Charles Ivins

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Charles Ivins (April 16, 1799 – January 29, 1875) was an early member of the Latter Day Saint movement and a publisher of the Nauvoo Expositor.

Early life[edit]

Ivins was born to Israel Ivins and Margaret Woodward in Burlington County, New Jersey.[1]

On May 1, 1823, Ivins married Elizabeth Lippencott Shinn.[1]

Baptized into the Latter Day Saint church[edit]

While living in New Jersey in February 1840, Ivins was baptized into the Church of Jesus Christ of Latter Day Saints. In Spring 1841, Ivins moved to Nauvoo, Illinois to join the main gathering of church members[1]

On April 28, 1844, those dissenting from the leadership of Joseph Smith at Nauvoo formed their own church, appointing Ivins to the post of bishop.[2]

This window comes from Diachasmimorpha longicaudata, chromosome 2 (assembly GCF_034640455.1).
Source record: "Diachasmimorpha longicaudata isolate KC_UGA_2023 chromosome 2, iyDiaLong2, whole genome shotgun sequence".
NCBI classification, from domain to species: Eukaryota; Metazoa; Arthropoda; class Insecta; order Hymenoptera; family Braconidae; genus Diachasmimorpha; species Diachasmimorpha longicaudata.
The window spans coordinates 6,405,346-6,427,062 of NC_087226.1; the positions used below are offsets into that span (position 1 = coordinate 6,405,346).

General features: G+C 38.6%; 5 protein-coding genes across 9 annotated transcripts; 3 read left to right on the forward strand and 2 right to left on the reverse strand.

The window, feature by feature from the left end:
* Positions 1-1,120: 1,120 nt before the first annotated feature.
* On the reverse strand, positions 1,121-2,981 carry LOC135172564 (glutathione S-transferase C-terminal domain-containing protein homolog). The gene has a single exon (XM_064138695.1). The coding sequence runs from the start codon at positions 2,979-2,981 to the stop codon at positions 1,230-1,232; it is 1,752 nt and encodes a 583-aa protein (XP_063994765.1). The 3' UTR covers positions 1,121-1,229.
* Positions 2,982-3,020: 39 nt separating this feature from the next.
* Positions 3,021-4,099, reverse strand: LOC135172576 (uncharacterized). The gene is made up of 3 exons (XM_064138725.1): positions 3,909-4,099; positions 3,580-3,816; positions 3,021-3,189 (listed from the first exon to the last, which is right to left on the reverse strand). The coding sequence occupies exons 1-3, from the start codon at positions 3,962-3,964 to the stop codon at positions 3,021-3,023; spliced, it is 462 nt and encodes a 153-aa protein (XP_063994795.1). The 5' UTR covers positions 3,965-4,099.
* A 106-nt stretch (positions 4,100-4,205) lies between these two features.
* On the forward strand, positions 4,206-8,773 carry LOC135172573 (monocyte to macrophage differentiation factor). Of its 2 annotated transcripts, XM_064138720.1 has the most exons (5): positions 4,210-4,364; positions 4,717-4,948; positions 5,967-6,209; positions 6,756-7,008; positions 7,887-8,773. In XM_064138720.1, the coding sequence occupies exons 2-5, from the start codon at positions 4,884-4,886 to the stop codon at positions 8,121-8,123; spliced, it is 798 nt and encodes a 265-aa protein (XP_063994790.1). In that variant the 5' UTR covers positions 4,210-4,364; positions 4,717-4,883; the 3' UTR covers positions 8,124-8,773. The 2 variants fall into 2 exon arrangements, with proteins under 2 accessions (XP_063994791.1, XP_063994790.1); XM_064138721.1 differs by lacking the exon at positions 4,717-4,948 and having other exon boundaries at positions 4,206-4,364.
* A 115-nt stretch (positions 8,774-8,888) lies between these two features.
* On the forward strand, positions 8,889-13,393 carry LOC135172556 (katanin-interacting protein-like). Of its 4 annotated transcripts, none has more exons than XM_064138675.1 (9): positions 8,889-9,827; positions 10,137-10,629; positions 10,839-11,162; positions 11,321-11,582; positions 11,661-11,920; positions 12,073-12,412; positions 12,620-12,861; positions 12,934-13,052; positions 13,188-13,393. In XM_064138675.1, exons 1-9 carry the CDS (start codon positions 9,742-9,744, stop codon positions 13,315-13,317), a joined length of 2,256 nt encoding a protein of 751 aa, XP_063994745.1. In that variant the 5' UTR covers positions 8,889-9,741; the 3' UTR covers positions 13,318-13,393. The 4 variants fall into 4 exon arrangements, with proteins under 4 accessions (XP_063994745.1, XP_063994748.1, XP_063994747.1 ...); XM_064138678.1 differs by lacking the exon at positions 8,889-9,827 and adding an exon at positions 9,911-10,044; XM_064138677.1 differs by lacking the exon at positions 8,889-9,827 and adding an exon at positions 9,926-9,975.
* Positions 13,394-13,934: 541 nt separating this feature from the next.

Nauvoo Expositor and the death of Joseph Smith[edit]

Ivins was excommunicated from the church on May 18, 1844, and subsequently became one of the publishers of the Nauvoo Expositor, a newspaper critical of Joseph Smith and other church leaders.[3] After Smith ordered the newspaper's press destroyed, Smith was arrested and ultimately killed by a mob while awaiting trail.

Later life[edit]

A year after Smith's death, Ivins moved to Keokuk, Iowa. He died there in 1875.[1]